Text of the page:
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Hysterosalpingography (HSG), also called uterosalpingography, is an X-ray examination of a woman's uterus and fallopian tubes. HSG uses a special form of X-ray called fluoroscopy and a contrast material.

When the uterus and fallopian tubes are filled with the contrast material, radiologists are able to view and assess their functionality.

What Are Some Common Uses of the Procedure?

HSG is primarily used to examine women who have difficulty becoming pregnant by allowing the radiologist to evaluate the shape and structure of the uterus, the openness of the fallopian tubes and any scarring within the peritoneal cavity.

The procedure can be used to investigate repeated miscarriages that result from congenital abnormalities of the uterus and to determine the presence and severity of these abnormalities, including:

  • Tumor masses
  • Adhesions
  • Uterine fibroids

Hysterosalpingography is also used to evaluate the openness of the fallopian tube and monitor the effects of tubal surgery, including:

  • Blocked fallopian tubes due to infection or scarring
  • Tubal ligation
  • The closure of the fallopian tubes due to a sterilization procedure or a sterilization reversal
  • The re-opening of the fallopian tubes following a sterilization or disease-related blockage

How Should I Prepare?

The hysterosalpingography procedure is best performed one week after menstruation but before ovulation to make certain that you are not pregnant during the exam.

This procedure should not be performed if you have an active inflammatory condition. You should notify your physician or technologist if you have a chronic pelvic infection or an untreated sexually transmitted disease at the time of the procedure.

You should inform your physician of any medications you are taking and if you have any allergies, especially to barium or iodinated contrast materials (X-ray dye). Also, inform your doctor about recent illnesses or other medical conditions.

You may be asked to remove some or all of your clothes and to wear a gown during the exam. You may also be asked to remove jewelry, dentures, eyeglasses and any metal objects or clothing that might interfere with the X-ray images.

How Does the Procedure Work?

Fluoroscopy uses a continuous or pulsed X-ray beam to create a sequence of images that are sent to a television-like monitor. Fluoroscopy makes it possible for the physician to view internal organs in motion. Still images are also captured and stored electronically on a computer so they are easily accessible and can be compared to current X-ray images for diagnosis and disease management.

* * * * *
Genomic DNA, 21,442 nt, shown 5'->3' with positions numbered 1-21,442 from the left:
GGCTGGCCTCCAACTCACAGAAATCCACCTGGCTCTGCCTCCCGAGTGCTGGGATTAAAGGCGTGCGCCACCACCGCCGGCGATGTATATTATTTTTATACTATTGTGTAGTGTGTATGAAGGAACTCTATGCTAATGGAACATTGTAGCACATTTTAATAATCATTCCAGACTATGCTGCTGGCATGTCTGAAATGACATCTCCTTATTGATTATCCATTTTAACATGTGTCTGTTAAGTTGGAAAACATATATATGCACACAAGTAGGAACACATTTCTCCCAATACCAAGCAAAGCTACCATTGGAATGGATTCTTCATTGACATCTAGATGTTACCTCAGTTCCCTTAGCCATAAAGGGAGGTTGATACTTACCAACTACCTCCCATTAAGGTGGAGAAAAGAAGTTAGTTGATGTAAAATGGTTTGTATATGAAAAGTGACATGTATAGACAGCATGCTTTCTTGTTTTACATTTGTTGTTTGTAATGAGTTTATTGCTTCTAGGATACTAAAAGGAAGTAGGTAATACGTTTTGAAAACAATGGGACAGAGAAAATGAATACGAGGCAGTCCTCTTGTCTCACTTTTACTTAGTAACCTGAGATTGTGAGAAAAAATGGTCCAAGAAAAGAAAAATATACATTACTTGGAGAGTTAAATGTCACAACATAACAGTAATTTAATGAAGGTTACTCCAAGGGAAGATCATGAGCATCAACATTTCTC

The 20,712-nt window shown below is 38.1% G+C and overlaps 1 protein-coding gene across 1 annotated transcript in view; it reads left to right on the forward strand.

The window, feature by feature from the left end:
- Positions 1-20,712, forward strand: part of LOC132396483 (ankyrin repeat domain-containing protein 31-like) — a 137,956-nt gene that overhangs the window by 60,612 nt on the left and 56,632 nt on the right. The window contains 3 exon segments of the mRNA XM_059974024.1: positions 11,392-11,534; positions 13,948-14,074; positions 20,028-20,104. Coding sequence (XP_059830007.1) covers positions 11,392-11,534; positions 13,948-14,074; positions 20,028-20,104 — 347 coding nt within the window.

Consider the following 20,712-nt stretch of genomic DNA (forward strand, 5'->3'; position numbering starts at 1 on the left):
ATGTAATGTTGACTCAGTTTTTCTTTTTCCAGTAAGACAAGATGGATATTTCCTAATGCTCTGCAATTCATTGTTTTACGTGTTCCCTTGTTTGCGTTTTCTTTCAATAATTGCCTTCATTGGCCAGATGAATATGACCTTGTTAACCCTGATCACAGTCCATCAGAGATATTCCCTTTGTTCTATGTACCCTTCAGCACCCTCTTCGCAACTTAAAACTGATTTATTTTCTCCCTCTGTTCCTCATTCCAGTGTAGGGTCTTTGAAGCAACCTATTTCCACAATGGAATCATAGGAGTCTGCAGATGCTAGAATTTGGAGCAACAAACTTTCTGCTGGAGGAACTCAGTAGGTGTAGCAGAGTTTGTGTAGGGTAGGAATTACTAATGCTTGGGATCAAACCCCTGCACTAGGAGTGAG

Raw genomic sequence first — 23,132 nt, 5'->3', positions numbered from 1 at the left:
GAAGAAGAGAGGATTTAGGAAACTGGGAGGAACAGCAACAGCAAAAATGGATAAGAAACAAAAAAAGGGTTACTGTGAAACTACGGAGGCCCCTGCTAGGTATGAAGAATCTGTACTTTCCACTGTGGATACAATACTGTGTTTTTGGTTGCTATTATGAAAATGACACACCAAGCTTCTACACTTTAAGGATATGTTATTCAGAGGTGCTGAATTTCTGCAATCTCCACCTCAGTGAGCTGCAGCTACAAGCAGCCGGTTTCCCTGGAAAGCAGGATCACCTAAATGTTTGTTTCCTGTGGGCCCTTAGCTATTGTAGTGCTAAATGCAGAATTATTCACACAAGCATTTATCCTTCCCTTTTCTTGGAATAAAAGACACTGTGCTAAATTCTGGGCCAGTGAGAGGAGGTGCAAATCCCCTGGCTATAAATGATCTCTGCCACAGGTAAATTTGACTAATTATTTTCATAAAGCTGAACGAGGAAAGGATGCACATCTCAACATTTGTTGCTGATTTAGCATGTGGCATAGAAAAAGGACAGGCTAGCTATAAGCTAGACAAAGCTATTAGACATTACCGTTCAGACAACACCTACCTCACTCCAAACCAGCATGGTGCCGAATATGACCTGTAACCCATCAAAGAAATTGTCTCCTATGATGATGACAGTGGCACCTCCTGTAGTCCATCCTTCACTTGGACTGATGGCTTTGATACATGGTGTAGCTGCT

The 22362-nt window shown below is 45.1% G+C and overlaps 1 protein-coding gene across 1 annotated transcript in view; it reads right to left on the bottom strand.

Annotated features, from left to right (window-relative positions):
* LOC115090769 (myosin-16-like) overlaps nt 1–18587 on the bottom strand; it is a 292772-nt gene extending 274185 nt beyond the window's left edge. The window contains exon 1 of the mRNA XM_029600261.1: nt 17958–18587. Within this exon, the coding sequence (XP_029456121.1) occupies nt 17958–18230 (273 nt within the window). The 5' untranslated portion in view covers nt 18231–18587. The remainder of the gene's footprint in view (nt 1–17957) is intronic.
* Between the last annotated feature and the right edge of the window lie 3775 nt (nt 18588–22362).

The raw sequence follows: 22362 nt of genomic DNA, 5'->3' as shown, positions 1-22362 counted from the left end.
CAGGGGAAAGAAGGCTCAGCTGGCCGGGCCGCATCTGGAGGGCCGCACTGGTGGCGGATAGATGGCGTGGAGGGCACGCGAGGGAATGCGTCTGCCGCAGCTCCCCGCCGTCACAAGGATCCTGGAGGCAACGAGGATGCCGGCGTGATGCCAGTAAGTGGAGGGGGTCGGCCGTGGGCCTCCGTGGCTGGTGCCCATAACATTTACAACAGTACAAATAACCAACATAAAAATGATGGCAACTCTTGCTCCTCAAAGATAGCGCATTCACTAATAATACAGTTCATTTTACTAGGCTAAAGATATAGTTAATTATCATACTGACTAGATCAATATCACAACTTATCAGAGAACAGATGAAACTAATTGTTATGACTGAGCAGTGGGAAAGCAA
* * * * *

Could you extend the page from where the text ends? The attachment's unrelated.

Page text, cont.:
How Is the Procedure Performed?

You will be positioned on your back on the exam table, with your knees bent or your feet held up with stirrups. A speculum will be inserted into the vagina; the cervix will be cleaned; and a catheter will be inserted into the cervix. The speculum will then be removed, and you will be carefully situated underneath the fluoroscopy device. The contrast material will then begin to fill the uterine cavity, fallopian tubes and peritoneal cavity through the catheter, and fluoroscopic images will be taken.

In some cases, if certain abnormalities are encountered, you will be asked to rest and wait up to 30 minutes so that a delayed image can be obtained. This delayed image may provide clues to your condition that the original images with contrast material do not. On occasion, an X-ray will be taken the next day to ensure that there is no scarring surrounding the ovaries.

When the procedure is complete, the catheter will be removed and you will be allowed to sit up. You will then be asked to wait until the radiologist or technologist determines that all the necessary images have been obtained.

What Will I Experience During and After the Procedure?

This exam should cause only minor discomfort. There may be temporary discomfort and cramping when the catheter is placed and the contrast material is injected. There may also be slight irritation of the peritoneum, causing generalized lower abdominal pain, but this should also be minimal and temporary. It is normal to experience vaginal spotting for a few days after the examination.

What Are the Benefits and Risks of Hysterosalpingography?


  • Minimally invasive procedure that rarely has complications.
  • Relatively short procedure that can provide valuable information on a variety of abnormalities that cause infertility or problems carrying a fetus to term.
  • Can occasionally open fallopian tubes that are blocked, allowing the patient to become pregnant.


  • In the event of a chronic inflammatory condition, pelvic infection or untreated sexually transmitted disease, be certain to notify the physician or technologist before the procedure to avoid worsening of infection.
  • Women should always inform their physicians or X-ray technologists if there is any possibility that they are pregnant.

Who Interprets the Results and How Do I Get Them?

Our board-certified radiologists will analyze the images and send a signed report to your primary care or referring physician, who will discuss the results with you.

If you would like to schedule an appointment, please call 678-312-3444.